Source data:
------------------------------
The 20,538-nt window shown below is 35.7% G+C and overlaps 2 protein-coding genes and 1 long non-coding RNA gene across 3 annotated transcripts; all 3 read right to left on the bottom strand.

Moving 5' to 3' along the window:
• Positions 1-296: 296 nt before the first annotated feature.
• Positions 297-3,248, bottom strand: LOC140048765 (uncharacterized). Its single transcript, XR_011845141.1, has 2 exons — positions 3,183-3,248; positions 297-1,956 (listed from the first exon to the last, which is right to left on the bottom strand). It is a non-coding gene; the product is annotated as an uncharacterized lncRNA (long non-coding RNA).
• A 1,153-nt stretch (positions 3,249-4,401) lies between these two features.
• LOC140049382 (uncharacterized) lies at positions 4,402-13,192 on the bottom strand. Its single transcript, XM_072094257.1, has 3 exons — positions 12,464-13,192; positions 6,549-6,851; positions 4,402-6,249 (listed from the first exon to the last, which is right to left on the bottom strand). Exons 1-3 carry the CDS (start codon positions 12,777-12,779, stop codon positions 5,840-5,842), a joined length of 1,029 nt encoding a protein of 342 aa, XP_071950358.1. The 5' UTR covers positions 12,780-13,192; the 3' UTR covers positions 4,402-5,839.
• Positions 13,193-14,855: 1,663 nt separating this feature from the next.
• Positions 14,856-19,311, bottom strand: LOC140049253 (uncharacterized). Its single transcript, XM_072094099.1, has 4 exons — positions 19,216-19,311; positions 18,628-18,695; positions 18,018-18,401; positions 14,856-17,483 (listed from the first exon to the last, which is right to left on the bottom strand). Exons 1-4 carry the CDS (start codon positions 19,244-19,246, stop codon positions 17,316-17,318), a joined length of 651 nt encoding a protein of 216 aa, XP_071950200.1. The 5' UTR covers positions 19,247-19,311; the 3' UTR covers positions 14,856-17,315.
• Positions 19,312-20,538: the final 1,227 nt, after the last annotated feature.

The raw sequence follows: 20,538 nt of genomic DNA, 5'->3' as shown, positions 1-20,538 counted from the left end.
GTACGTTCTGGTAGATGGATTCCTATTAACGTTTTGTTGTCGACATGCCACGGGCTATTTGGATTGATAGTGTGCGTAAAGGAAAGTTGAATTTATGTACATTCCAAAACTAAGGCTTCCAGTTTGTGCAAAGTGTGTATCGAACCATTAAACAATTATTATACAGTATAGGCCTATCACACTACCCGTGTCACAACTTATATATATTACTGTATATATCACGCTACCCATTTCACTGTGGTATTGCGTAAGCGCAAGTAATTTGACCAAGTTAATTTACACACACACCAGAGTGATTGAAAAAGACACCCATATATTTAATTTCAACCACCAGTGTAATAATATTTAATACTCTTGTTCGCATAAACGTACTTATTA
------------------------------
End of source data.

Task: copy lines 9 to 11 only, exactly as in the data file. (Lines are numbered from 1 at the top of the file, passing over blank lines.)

• Positions 19,312-20,538: the final 1,227 nt, after the last annotated feature.

The raw sequence follows: 20,538 nt of genomic DNA, 5'->3' as shown, positions 1-20,538 counted from the left end.
GTACGTTCTGGTAGATGGATTCCTATTAACGTTTTGTTGTCGACATGCCACGGGCTATTTGGATTGATAGTGTGCGTAAAGGAAAGTTGAATTTATGTACATTCCAAAACTAAGGCTTCCAGTTTGTGCAAAGTGTGTATCGAACCATTAAACAATTATTATACAGTATAGGCCTATCACACTACCCGTGTCACAACTTATATATATTACTGTATATATCACGCTACCCATTTCACTGTGGTATTGCGTAAGCGCAAGTAATTTGACCAAGTTAATTTACACACACACCAGAGTGATTGAAAAAGACACCCATATATTTAATTTCAACCACCAGTGTAATAATATTTAATACTCTTGTTCGCATAAACGTACTTATTA